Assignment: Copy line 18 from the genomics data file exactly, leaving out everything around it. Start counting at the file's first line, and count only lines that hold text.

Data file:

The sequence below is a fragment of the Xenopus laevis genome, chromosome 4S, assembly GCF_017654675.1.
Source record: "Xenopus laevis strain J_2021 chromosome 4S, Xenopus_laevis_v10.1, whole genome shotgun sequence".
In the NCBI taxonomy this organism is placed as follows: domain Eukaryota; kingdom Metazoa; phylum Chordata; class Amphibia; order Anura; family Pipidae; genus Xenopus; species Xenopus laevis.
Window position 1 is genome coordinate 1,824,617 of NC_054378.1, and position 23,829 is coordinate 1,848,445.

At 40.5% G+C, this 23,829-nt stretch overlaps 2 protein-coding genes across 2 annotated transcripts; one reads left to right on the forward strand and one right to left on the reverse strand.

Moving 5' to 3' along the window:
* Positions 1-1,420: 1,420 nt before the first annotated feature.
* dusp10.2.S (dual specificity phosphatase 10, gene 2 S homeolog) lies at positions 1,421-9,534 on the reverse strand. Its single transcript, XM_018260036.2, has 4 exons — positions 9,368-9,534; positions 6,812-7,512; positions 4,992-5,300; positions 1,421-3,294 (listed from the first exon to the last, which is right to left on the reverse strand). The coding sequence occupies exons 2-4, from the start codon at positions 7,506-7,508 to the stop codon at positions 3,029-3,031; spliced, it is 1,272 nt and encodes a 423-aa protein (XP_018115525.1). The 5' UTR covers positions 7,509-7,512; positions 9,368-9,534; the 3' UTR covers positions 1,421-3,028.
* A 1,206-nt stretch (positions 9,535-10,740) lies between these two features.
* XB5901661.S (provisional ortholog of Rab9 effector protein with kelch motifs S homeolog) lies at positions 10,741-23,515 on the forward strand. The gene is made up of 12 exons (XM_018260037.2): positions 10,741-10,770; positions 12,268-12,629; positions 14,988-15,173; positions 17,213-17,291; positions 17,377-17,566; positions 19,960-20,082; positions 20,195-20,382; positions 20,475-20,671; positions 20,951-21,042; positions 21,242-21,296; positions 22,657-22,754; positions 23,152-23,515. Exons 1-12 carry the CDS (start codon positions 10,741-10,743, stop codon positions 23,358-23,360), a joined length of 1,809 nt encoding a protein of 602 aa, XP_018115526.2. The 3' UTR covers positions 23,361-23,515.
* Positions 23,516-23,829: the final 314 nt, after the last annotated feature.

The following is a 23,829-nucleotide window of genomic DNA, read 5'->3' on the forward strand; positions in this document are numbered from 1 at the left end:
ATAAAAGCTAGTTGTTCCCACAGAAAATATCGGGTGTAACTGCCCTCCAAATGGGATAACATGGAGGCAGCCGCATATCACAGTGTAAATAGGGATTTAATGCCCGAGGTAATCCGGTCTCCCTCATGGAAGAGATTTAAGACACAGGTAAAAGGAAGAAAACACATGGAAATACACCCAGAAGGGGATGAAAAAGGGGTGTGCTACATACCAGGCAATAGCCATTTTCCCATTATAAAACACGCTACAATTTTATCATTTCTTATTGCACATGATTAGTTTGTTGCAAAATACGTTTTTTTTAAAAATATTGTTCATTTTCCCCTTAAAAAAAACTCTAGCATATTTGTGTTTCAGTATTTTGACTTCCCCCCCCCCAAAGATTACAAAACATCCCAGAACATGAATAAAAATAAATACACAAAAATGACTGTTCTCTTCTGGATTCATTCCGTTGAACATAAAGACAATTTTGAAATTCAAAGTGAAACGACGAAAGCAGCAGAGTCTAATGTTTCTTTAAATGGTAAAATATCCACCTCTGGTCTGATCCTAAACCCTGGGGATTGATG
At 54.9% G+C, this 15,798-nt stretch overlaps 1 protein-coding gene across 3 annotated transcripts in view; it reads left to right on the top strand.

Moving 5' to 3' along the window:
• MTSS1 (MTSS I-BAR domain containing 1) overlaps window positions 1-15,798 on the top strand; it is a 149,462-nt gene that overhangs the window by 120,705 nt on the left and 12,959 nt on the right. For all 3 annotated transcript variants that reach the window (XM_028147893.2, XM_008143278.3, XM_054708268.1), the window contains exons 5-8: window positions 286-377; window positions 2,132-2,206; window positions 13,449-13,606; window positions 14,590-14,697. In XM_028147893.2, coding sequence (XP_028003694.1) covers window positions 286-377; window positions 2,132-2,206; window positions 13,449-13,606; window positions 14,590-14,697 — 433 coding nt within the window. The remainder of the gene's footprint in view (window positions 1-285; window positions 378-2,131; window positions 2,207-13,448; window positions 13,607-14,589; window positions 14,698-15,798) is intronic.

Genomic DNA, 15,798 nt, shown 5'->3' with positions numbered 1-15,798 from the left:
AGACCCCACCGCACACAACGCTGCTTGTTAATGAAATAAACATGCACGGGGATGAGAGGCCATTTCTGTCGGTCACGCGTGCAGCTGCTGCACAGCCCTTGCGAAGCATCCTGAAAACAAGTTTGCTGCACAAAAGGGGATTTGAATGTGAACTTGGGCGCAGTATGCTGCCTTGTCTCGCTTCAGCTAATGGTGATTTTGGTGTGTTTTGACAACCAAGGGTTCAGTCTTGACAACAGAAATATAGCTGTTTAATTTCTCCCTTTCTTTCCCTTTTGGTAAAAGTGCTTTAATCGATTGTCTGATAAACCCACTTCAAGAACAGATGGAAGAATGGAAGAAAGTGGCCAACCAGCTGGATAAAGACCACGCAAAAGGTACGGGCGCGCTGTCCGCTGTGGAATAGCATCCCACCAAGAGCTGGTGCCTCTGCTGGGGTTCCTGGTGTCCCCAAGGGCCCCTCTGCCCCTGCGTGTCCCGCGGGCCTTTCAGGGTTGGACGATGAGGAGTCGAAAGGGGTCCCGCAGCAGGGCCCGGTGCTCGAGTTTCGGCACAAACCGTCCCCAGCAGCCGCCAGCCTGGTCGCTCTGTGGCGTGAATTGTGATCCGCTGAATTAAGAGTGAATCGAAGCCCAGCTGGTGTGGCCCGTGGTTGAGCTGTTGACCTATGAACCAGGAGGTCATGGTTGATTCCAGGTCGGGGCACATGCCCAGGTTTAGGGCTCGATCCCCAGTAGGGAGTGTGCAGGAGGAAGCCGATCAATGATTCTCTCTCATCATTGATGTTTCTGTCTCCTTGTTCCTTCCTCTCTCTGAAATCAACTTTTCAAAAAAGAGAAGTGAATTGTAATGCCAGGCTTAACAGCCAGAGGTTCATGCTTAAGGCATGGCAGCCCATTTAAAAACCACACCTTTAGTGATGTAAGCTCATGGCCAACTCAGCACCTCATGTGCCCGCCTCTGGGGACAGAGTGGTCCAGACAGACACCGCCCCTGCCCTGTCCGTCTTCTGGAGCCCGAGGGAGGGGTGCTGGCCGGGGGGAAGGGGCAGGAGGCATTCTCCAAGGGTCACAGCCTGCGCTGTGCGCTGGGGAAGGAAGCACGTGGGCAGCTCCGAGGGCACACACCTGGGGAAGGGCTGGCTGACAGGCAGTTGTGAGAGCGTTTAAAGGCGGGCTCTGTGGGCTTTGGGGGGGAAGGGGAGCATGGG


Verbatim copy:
AGACCCCACCGCACACAACGCTGCTTGTTAATGAAATAAACATGCACGGGGATGAGAGGCCATTTCTGTCGGTCACGCGTGCAGCTGCTGCACAGCCCTTGCGAAGCATCCTGAAAACAAGTTTGCTGCACAAAAGGGGATTTGAATGTGAACTTGGGCGCAGTATGCTGCCTTGTCTCGCTTCAGCTAATGGTGATTTTGGTGTGTTTTGACAACCAAGGGTTCAGTCTTGACAACAGAAATATAGCTGTTTAATTTCTCCCTTTCTTTCCCTTTTGGTAAAAGTGCTTTAATCGATTGTCTGATAAACCCACTTCAAGAACAGATGGAAGAATGGAAGAAAGTGGCCAACCAGCTGGATAAAGACCACGCAAAAGGTACGGGCGCGCTGTCCGCTGTGGAATAGCATCCCACCAAGAGCTGGTGCCTCTGCTGGGGTTCCTGGTGTCCCCAAGGGCCCCTCTGCCCCTGCGTGTCCCGCGGGCCTTTCAGGGTTGGACGATGAGGAGTCGAAAGGGGTCCCGCAGCAGGGCCCGGTGCTCGAGTTTCGGCACAAACCGTCCCCAGCAGCCGCCAGCCTGGTCGCTCTGTGGCGTGAATTGTGATCCGCTGAATTAAGAGTGAATCGAAGCCCAGCTGGTGTGGCCCGTGGTTGAGCTGTTGACCTATGAACCAGGAGGTCATGGTTGATTCCAGGTCGGGGCACATGCCCAGGTTTAGGGCTCGATCCCCAGTAGGGAGTGTGCAGGAGGAAGCCGATCAATGATTCTCTCTCATCATTGATGTTTCTGTCTCCTTGTTCCTTCCTCTCTCTGAAATCAACTTTTCAAAAAAGAGAAGTGAATTGTAATGCCAGGCTTAACAGCCAGAGGTTCATGCTTAAGGCATGGCAGCCCATTTAAAAACCACACCTTTAGTGATGTAAGCTCATGGCCAACTCAGCACCTCATGTGCCCGCCTCTGGGGACAGAGTGGTCCAGACAGACACCGCCCCTGCCCTGTCCGTCTTCTGGAGCCCGAGGGAGGGGTGCTGGCCGGGGGGAAGGGGCAGGAGGCATTCTCCAAGGGTCACAGCCTGCGCTGTGCGCTGGGGAAGGAAGCACGTGGGCAGCTCCGAGGGCACACACCTGGGGAAGGGCTGGCTGACAGGCAGTTGTGAGAGCGTTTAAAGGCGGGCTCTGTGGGCTTTGGGGGGGAAGGGGAGCATGGG